The meaning of the term 'function' in ecology: a coral reef perspective

Bellwood, David R., Streit, Robert P., Brandl, Simon J., and Tebbett, Sterling B. (2019) The meaning of the term 'function' in ecology: a coral reef perspective. Functional Ecology, 33 (6). pp. 948-961.

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Abstract

The inherent complexity of high-diversity systems can make them particularly difficult to understand. The relatively recent introduction of functional approaches, which seek to infer ecosystem functioning based on species' ecological traits, has revolutionized our understanding of these high-diversity systems. Today, the functional structure of an assemblage is widely regarded as a key indicator of the status or resilience of an ecosystem. Indeed, functional evaluations have become a mainstay of monitoring and management approaches. But is the heavy focus on broad metrics of functional structure grounded in empirical research? On tropical coral reefs, the ocean's most diverse ecosystems, remarkably few studies directly quantify ecosystem functions and the term 'function' is widely used but rarely defined, especially when applied to reef fishes. Our review suggests that most 'functional' studies do not study function as it relates to ecological processes. Rather, they look at easy-to-measure traits or proxies that are thought to have functional significance. However, these links are rarely tested empirically, severely limiting our capacity to extend results from community structure to the dynamic processes operating within high-diversity ecosystems such as coral reefs. With rapid changes in global ecosystems, and in their capacity to deliver ecosystem services, there is an urgent need to understand and empirically measure the role of organisms in various ecosystem functions. We suggest that if we are to understand and manage transitioning coral reefs in the Anthropocene, a broad definition of the word 'function' is needed along with a focus on ecological processes and the empirical quantification of functional roles. In this review, we propose a universal operational definition of the term 'function' that works from a cellular to a global level. Specifically, it is the movement or storage of energy or material. Within this broad definitional framework, all functions are part of a continuum that is tied together by the process-based unifier of material fluxes. With this universal definition at hand, we then present a path forward that will allow us to fully harness the power of functional approaches in understanding and managing high-diversity systems such as coral reefs. A plain language summary is available for this article.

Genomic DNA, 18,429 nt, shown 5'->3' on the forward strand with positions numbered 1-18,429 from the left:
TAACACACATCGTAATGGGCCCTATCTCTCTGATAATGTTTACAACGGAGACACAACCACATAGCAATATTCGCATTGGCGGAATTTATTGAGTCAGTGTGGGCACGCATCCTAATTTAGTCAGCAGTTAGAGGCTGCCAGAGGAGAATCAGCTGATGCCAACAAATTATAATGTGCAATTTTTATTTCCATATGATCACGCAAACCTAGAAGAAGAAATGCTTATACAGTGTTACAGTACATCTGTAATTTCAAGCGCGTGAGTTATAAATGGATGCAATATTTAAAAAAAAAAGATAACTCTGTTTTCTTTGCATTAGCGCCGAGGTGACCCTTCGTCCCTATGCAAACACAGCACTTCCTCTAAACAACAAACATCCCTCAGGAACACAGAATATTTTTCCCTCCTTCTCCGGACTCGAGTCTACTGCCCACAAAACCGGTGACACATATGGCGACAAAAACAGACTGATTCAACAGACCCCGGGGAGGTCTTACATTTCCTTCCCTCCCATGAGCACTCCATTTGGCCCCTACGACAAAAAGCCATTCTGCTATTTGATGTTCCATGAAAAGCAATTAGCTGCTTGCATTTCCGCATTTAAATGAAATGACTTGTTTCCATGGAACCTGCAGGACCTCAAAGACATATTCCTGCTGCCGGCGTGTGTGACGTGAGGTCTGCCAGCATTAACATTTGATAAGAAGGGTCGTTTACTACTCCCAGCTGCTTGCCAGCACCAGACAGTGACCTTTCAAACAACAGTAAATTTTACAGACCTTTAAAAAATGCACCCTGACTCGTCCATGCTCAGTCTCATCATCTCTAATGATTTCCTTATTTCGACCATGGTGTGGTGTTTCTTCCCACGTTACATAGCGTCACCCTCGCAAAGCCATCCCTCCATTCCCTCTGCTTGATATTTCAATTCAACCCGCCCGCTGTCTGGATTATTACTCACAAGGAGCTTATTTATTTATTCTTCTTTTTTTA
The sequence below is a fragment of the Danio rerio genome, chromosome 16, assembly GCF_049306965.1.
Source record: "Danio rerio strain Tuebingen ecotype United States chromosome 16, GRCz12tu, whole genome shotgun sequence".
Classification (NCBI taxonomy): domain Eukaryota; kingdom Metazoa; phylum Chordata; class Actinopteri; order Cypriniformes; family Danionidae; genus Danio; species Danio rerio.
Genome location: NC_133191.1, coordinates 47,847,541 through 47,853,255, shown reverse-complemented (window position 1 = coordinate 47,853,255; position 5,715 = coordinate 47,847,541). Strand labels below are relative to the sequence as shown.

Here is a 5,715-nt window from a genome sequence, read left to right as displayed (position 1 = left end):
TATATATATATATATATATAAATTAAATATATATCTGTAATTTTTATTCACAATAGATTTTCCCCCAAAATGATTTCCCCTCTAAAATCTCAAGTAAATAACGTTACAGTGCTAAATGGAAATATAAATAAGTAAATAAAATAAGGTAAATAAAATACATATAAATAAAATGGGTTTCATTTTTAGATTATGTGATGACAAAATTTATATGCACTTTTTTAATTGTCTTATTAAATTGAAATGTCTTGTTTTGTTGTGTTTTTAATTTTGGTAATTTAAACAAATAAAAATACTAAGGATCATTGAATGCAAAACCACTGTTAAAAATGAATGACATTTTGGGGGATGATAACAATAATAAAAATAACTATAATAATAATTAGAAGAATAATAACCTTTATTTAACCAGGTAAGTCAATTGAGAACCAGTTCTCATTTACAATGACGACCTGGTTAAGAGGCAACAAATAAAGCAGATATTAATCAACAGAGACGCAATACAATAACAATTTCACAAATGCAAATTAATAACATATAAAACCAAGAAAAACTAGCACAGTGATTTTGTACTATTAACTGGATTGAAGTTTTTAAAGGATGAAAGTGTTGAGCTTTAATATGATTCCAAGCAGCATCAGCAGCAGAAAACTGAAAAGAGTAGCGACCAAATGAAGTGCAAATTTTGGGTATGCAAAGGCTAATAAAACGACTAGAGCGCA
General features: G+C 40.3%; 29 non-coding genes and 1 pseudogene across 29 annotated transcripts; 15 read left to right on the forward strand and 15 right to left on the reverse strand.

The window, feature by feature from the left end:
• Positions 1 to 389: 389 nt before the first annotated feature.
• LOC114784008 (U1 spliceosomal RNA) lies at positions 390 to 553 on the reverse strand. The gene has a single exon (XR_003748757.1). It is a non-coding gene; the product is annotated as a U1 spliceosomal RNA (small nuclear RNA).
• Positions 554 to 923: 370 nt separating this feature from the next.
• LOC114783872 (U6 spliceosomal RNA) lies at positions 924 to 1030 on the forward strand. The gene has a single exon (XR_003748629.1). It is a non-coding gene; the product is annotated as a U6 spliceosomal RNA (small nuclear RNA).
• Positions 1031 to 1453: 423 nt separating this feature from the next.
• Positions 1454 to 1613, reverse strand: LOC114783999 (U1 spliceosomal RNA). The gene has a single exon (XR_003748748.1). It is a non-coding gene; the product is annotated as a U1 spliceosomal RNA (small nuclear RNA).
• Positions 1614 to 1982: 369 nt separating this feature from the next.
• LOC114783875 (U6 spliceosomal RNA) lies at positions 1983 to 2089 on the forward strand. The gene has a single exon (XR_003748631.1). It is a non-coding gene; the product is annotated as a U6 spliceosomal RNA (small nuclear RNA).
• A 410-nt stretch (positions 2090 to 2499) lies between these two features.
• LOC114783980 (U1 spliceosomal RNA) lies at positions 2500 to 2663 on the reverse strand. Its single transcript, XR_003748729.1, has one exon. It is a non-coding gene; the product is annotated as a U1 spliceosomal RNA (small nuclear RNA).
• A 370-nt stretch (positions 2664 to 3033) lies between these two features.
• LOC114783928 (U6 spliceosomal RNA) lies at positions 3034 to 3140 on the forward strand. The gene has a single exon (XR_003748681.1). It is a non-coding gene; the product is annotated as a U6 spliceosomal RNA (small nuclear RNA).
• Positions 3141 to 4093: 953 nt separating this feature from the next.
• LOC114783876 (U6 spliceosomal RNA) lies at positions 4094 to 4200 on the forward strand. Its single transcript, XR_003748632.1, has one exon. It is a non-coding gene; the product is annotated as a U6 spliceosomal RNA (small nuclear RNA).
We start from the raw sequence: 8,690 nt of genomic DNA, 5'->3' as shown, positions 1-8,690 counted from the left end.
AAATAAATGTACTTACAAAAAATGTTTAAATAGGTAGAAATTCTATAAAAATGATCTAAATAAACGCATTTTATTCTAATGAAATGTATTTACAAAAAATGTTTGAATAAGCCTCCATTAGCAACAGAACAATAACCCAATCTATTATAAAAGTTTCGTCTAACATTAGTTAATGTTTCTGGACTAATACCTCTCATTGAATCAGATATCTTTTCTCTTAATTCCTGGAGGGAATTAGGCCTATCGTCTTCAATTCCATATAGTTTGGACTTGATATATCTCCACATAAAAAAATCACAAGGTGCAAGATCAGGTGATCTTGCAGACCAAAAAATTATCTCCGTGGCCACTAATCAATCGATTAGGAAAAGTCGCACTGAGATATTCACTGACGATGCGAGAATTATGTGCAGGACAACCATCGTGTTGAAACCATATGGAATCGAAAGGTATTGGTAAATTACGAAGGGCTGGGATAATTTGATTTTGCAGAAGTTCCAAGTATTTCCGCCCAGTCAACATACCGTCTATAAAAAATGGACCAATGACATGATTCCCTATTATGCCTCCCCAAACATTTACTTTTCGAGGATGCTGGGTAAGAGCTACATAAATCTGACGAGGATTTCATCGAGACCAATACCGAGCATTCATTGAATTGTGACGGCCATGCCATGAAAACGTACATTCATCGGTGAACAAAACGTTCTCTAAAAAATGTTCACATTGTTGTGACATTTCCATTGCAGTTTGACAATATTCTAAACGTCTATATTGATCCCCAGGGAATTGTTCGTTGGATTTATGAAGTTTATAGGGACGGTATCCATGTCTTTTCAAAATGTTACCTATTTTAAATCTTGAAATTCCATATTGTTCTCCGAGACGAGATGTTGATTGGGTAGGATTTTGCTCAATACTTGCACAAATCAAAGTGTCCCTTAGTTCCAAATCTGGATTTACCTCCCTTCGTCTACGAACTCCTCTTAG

Item ID: 60047
Item Type: Article (Research - C1)
ISSN: 1365-2435
Keywords: anthropocene, coral reef fishes, ecosystem function, functional diversity, functional groups, trait-based ecology
Copyright Information: © 2018 The Authors Functional Ecology © 2018 British Ecological Society
Funders: Australian Research Council (ARC)
Projects and Grants: ARC CE140100020
Date Deposited: 03 Jul 2019 07:48
FoR Codes: 05 ENVIRONMENTAL SCIENCES > 0501 Ecological Applications > 050102 Ecosystem Function @ 100%
SEO Codes: 96 ENVIRONMENT > 9603 Climate and Climate Change > 960305 Ecosystem Adaptation to Climate Change @ 100%
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